It’s all about the content
With the number of events being cut significantly across EMEA, more than 40% of brands’ remaining budget went towards virtual event platforms, production and digital marketing. It was a simple equation: Better content and marketing equals better engagement:
I think the quality of the content has improved so much. In my company, people are considering running webinars that would have never done so previously. With physical events, there was always the possibility that visitors would be coming for the perks of attending any event – drinks at the bar, flights paid for by their company etc. But now with virtual events it’s all about the content.” Philip Behnke, Head of Social Media, Celonis
Review engagement in the chat box or polling responses
One consequence of the boom in virtual events was the ability to measure engagement to a much more granular level. While the old metrics remain a firm favourite, more than three quarters of EMEA organisers said they were able to make a more refined assessment of event success:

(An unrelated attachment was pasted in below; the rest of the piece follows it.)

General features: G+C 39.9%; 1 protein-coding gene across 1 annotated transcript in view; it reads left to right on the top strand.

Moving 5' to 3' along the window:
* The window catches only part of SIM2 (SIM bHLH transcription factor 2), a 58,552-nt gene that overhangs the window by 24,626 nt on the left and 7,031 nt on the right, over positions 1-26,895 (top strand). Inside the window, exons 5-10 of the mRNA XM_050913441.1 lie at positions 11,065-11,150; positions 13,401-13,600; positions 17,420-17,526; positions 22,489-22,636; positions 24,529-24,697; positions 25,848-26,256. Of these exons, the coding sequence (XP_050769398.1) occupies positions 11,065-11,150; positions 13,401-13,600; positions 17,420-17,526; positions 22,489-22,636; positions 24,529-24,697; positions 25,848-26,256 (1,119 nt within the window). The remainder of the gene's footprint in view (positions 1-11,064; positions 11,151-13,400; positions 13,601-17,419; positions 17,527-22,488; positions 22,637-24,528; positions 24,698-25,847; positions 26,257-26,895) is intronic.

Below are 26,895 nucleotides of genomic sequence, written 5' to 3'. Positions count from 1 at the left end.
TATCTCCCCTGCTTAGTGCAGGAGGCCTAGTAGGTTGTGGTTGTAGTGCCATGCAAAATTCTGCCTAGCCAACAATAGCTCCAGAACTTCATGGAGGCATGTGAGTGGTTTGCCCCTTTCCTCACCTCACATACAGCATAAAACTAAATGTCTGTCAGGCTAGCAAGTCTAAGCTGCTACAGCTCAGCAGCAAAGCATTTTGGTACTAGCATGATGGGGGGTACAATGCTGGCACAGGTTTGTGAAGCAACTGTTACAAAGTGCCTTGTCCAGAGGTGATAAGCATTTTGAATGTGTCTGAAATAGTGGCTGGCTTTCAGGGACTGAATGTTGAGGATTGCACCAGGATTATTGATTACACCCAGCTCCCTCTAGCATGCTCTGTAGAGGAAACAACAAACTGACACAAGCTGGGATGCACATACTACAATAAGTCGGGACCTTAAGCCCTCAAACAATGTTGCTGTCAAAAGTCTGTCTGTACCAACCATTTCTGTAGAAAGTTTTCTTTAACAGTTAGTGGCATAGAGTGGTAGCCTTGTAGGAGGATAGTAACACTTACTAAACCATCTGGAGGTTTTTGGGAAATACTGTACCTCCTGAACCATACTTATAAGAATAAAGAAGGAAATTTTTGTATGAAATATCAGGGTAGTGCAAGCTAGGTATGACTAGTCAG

Marketers should continue to measure the volume of pre-registrations vs the number who show up on the day, as well as the drop-off rate of attendees during the event, and the feedback following the event – all very similar to an onsite event. In addition, post-show video views could also be helpful to organisers who want a bigger picture of reach and engagement. For those using platforms with more engagement tools, reviewing the activities in the chat box or polling responses are also a good way to access more context to your specific audience.” Kim Vigilia Head of Strategy & Experience, WIRED Business Services
Light commitment and real, human stories
In their ongoing search for better audience engagement, many brands realised that functional events alone were not enough. In addition to learning new technical and design skills, organisers were also tasked with finding new ways to present information to keep the attendees’ experience as fresh as possible:
I always recommend keeping your content short. Ask for light commitment from both your speakers and your audience, especially in the world of Zoom fatigue. It would have to be a very, very special subject for me to sit for an hour for a webinar. And don’t be wedded to one subject. We’ve covered everything – we don’t just focus on the financial industry. It’s about real, human stories. Not just KPIs, products and data.” Rob Coble, Social Marketing Lead, EMEA at London Stock Exchange Group (LSEG)